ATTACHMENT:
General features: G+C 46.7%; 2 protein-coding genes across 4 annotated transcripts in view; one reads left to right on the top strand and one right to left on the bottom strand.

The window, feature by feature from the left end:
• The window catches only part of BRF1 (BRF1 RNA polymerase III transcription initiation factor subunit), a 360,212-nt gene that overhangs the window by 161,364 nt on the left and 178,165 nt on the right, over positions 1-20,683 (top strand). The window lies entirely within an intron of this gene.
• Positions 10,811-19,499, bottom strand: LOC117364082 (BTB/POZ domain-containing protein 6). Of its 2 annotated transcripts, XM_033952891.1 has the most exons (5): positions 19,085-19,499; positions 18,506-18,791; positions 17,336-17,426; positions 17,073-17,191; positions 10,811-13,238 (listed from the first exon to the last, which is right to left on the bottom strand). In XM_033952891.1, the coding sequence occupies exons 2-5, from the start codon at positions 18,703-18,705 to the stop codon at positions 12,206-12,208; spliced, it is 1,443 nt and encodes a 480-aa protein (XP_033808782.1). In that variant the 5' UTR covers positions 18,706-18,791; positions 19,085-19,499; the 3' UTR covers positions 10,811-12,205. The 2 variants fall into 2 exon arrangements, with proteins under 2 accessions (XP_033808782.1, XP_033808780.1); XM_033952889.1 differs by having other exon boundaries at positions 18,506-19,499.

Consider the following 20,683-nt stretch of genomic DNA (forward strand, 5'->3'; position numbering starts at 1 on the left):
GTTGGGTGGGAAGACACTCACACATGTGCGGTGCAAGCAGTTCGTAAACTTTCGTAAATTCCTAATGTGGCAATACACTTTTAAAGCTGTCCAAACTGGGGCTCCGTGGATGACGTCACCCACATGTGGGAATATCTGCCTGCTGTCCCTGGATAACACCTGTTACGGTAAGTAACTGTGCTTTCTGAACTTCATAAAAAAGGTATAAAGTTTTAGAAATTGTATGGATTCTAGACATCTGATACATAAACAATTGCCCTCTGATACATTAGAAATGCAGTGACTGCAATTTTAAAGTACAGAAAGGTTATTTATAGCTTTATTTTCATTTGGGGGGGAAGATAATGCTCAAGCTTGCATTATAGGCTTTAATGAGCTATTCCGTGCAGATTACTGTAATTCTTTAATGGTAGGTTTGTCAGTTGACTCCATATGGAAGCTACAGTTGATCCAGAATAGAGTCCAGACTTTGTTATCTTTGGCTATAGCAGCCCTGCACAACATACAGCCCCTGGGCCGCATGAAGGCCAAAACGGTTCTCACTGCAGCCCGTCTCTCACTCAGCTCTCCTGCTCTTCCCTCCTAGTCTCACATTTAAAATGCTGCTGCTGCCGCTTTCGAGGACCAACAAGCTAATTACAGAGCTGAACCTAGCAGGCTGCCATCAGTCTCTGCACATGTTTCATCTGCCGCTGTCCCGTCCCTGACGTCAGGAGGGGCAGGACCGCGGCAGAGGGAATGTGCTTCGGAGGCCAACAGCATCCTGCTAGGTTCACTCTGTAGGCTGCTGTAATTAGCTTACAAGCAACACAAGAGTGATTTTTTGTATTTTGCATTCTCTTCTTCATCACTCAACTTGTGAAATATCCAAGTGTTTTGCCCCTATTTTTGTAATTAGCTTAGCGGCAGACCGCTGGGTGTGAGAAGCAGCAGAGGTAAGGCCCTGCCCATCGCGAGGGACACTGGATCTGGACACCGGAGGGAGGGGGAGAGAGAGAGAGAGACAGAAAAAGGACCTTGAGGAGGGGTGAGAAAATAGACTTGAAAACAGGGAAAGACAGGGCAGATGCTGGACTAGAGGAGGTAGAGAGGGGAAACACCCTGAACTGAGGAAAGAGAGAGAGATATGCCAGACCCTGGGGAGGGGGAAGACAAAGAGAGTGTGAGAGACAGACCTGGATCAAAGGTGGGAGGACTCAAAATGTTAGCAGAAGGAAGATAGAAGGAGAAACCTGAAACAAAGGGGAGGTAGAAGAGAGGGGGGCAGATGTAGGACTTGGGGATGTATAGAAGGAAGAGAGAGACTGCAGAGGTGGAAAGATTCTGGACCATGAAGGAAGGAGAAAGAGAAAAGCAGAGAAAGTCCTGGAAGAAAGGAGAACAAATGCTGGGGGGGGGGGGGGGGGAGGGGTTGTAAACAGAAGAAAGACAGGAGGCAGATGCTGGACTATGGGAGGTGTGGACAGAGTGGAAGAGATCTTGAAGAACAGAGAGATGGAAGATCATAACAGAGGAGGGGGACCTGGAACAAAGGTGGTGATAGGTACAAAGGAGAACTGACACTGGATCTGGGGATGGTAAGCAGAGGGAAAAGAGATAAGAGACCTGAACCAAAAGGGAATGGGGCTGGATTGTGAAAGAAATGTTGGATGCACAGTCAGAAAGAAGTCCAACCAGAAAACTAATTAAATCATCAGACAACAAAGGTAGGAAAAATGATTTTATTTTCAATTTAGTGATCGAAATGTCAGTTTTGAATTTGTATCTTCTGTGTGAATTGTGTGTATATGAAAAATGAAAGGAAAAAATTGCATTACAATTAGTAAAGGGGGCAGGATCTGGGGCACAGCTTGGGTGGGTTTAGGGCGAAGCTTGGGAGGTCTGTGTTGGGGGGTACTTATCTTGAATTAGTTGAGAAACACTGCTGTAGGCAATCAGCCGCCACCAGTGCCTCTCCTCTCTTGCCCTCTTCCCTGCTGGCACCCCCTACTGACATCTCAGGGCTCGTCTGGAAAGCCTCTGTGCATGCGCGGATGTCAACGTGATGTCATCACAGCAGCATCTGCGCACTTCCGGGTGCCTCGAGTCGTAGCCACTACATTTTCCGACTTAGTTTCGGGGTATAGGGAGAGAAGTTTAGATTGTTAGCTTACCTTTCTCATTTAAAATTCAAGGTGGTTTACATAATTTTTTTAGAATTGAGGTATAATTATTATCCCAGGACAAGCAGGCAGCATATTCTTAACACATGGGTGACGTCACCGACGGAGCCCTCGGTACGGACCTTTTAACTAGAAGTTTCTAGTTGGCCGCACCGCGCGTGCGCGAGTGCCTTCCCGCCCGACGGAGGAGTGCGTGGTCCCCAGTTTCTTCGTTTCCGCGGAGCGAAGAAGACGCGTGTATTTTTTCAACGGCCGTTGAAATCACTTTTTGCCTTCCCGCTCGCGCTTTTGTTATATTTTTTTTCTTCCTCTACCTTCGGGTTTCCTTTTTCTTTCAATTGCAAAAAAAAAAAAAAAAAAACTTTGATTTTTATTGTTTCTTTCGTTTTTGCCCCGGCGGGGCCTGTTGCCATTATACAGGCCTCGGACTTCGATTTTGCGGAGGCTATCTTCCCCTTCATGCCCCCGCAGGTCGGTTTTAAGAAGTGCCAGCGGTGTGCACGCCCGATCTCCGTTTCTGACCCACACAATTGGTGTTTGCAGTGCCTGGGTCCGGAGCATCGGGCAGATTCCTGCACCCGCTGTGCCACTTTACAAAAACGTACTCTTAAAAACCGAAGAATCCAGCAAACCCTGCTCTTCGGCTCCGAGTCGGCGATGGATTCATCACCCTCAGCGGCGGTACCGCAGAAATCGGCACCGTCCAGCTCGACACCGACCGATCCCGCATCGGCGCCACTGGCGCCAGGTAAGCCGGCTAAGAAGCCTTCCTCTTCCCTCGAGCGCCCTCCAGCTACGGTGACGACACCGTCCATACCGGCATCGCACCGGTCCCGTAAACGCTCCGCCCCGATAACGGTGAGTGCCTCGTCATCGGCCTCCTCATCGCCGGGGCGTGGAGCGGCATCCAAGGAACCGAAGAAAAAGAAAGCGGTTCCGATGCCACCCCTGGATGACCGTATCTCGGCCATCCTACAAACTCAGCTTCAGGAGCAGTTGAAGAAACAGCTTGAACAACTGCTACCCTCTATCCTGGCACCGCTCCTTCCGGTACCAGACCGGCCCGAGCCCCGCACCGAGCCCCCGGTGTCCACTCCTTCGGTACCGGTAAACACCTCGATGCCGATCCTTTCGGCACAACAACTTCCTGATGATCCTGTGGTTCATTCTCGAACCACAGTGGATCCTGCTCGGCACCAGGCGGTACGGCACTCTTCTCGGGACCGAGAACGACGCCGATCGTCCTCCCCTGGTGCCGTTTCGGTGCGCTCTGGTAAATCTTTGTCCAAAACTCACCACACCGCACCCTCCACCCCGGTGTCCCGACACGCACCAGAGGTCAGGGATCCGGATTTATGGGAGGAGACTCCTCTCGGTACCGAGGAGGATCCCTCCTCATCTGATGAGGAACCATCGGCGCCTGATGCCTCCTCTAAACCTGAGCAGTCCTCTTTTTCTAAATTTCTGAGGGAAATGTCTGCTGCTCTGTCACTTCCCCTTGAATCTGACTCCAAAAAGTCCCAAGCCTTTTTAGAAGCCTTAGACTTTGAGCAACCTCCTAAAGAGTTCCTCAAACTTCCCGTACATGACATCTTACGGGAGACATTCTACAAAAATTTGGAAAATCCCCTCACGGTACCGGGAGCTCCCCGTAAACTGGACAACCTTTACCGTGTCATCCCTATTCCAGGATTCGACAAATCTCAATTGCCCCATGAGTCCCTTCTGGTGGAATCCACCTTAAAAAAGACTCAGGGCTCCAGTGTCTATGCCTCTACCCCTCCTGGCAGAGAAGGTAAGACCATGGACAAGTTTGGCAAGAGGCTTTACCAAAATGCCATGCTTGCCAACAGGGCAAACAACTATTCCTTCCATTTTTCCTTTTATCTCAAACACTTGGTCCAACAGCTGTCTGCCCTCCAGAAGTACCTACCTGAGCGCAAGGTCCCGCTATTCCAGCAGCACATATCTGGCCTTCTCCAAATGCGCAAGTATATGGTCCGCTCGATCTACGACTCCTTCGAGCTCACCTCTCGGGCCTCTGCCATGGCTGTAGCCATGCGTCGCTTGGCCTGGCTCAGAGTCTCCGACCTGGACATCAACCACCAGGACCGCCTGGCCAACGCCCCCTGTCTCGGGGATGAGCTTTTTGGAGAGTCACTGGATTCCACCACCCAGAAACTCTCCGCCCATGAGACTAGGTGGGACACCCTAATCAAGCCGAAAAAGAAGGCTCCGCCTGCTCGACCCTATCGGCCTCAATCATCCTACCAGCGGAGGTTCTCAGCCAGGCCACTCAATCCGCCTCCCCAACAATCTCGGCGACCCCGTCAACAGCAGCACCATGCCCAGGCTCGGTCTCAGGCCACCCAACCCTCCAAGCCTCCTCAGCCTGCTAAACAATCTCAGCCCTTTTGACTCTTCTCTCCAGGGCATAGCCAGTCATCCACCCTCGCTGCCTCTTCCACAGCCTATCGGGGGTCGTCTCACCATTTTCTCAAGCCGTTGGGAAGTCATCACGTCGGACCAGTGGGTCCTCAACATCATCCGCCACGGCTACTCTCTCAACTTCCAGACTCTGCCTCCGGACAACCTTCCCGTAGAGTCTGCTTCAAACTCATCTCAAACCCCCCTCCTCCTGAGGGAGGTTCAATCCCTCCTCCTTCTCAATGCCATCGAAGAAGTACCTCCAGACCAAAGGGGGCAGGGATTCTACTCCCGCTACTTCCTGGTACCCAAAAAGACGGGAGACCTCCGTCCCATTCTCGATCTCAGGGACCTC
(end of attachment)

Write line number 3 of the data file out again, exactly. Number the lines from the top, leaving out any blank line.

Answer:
• The window catches only part of BRF1 (BRF1 RNA polymerase III transcription initiation factor subunit), a 360,212-nt gene that overhangs the window by 161,364 nt on the left and 178,165 nt on the right, over positions 1-20,683 (top strand). The window lies entirely within an intron of this gene.